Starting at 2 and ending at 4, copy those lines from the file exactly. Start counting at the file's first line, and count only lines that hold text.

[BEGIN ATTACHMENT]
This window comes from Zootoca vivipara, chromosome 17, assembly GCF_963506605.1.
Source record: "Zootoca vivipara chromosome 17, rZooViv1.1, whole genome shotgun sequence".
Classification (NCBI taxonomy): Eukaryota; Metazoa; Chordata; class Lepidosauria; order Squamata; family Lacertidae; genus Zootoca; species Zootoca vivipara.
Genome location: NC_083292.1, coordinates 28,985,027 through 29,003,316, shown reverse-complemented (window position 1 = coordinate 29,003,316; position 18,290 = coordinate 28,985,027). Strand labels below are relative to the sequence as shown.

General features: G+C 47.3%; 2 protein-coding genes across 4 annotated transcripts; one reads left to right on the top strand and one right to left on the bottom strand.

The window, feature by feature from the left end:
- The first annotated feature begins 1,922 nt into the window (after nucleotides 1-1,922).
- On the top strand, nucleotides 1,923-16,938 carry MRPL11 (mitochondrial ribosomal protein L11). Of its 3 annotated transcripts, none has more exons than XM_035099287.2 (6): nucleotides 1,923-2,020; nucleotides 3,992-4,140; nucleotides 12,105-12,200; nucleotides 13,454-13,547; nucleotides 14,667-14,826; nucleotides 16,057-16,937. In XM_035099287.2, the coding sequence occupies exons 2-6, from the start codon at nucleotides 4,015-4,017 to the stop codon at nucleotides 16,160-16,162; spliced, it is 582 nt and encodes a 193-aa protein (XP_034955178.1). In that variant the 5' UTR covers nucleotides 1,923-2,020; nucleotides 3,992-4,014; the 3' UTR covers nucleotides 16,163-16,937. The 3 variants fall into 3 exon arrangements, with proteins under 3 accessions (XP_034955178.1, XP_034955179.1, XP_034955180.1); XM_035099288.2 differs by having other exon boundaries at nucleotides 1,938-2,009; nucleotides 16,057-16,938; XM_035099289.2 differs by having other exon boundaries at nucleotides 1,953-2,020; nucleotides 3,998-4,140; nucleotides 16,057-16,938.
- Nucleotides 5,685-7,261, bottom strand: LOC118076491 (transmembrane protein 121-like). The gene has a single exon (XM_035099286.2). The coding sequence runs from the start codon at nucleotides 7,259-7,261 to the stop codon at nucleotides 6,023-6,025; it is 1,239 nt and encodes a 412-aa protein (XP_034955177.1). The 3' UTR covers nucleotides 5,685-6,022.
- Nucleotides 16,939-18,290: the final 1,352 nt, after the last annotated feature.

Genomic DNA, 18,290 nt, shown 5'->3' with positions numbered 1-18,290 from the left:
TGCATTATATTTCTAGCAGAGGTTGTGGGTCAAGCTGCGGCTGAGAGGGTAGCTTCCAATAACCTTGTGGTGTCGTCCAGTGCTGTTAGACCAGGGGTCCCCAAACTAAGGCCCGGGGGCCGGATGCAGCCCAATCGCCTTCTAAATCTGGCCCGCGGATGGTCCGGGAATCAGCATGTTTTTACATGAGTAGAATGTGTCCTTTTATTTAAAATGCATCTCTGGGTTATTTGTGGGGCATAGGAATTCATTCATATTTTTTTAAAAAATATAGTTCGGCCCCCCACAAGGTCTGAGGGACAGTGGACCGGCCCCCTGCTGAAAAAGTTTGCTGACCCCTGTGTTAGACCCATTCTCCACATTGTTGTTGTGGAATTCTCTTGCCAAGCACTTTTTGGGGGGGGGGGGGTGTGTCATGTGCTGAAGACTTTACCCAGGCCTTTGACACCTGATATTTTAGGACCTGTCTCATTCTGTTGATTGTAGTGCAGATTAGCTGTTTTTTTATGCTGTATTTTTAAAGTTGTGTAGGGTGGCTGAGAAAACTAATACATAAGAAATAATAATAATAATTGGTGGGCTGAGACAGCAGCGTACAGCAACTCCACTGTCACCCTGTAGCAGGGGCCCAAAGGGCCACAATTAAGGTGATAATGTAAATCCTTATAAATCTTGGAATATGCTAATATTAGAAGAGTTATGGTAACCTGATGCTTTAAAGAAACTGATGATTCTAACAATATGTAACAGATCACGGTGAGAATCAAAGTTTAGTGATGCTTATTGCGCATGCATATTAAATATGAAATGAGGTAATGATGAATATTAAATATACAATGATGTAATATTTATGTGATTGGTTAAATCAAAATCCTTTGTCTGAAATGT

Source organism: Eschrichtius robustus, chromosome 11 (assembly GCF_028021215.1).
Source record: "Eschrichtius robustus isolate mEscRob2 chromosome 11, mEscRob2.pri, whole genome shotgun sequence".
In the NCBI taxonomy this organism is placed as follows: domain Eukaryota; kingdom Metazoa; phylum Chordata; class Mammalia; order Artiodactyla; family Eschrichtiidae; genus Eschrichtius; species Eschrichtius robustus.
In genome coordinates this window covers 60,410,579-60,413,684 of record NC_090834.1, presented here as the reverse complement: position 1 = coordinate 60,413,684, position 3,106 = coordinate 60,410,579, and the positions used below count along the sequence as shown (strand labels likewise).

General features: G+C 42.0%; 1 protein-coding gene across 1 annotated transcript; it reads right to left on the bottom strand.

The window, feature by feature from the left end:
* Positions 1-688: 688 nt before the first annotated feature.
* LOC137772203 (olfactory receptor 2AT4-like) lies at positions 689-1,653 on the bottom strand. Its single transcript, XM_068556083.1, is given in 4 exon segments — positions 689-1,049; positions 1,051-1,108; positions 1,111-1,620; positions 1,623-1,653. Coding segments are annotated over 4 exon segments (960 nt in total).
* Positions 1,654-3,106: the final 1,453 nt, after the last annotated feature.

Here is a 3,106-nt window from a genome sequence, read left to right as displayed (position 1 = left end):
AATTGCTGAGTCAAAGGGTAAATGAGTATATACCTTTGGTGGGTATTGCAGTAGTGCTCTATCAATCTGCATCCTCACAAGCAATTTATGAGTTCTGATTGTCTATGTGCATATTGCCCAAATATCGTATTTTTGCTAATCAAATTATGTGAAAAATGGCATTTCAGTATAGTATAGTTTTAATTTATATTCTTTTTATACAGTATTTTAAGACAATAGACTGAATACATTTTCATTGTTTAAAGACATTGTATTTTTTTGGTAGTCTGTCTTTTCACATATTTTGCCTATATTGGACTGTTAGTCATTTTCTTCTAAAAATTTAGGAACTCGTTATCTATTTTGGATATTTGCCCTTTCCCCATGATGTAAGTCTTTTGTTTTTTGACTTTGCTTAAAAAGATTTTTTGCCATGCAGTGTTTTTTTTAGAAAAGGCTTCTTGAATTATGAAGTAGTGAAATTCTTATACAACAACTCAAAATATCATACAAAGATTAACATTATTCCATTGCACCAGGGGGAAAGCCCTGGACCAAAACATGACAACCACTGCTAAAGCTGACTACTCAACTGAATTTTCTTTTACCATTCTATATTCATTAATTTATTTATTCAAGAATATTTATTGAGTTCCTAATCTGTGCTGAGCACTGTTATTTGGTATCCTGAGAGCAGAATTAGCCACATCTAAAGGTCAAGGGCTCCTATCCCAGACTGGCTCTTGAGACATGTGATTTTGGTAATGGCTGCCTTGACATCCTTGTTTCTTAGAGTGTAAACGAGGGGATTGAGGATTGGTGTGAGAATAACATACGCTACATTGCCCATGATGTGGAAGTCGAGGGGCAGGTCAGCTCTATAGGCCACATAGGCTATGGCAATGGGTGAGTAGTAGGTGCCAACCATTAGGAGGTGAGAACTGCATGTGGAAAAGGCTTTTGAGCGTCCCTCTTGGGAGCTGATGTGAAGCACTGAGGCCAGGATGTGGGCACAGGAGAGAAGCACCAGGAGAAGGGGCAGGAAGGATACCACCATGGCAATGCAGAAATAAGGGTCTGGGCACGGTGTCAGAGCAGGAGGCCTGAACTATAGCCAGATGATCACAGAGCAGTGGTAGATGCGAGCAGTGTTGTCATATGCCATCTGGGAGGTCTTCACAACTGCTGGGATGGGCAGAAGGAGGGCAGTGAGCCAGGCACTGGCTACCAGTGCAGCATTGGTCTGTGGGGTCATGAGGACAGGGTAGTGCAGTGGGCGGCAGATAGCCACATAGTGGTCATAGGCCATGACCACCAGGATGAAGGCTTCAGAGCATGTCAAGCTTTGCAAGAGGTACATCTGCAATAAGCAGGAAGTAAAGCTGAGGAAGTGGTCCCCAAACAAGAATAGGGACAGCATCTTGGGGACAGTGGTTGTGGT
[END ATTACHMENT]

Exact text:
Source record: "Zootoca vivipara chromosome 17, rZooViv1.1, whole genome shotgun sequence".
Classification (NCBI taxonomy): Eukaryota; Metazoa; Chordata; class Lepidosauria; order Squamata; family Lacertidae; genus Zootoca; species Zootoca vivipara.
Genome location: NC_083292.1, coordinates 28,985,027 through 29,003,316, shown reverse-complemented (window position 1 = coordinate 29,003,316; position 18,290 = coordinate 28,985,027). Strand labels below are relative to the sequence as shown.